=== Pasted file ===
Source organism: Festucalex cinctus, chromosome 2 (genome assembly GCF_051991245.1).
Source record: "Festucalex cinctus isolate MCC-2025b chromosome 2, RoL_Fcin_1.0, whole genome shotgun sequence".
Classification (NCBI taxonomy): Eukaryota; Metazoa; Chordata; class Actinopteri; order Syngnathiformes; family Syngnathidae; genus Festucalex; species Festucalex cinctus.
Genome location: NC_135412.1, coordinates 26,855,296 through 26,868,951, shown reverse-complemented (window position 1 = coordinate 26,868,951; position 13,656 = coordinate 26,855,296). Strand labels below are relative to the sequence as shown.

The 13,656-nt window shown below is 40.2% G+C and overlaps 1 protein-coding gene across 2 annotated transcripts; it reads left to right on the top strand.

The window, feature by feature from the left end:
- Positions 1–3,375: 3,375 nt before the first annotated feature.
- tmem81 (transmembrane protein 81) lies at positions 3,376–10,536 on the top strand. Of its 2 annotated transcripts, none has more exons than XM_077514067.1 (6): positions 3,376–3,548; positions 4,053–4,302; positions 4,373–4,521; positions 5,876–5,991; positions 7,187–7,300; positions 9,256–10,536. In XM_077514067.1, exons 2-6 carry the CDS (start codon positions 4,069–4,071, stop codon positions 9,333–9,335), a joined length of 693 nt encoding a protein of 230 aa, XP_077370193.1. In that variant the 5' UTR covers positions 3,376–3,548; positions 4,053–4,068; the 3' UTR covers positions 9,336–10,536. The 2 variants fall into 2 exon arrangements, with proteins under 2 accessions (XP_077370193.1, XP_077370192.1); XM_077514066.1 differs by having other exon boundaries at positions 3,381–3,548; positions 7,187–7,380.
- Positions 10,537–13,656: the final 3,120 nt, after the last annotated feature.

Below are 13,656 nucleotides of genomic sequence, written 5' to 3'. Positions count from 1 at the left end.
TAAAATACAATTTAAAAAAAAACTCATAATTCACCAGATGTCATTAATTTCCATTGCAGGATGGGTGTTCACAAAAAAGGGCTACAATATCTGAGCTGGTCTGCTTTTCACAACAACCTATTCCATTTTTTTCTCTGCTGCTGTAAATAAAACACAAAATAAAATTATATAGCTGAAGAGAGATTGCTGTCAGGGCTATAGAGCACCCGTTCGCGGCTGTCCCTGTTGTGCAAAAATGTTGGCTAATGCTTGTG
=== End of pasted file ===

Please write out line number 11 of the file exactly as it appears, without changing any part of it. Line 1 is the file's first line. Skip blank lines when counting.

TAAAATACAATTTAAAAAAAAACTCATAATTCACCAGATGTCATTAATTTCCATTGCAGGATGGGTGTTCACAAAAAAGGGCTACAATATCTGAGCTGGTCTGCTTTTCACAACAACCTATTCCATTTTTTTCTCTGCTGCTGTAAATAAAACACAAAATAAAATTATATAGCTGAAGAGAGATTGCTGTCAGGGCTATAGAGCACCCGTTCGCGGCTGTCCCTGTTGTGCAAAAATGTTGGCTAATGCTTGTG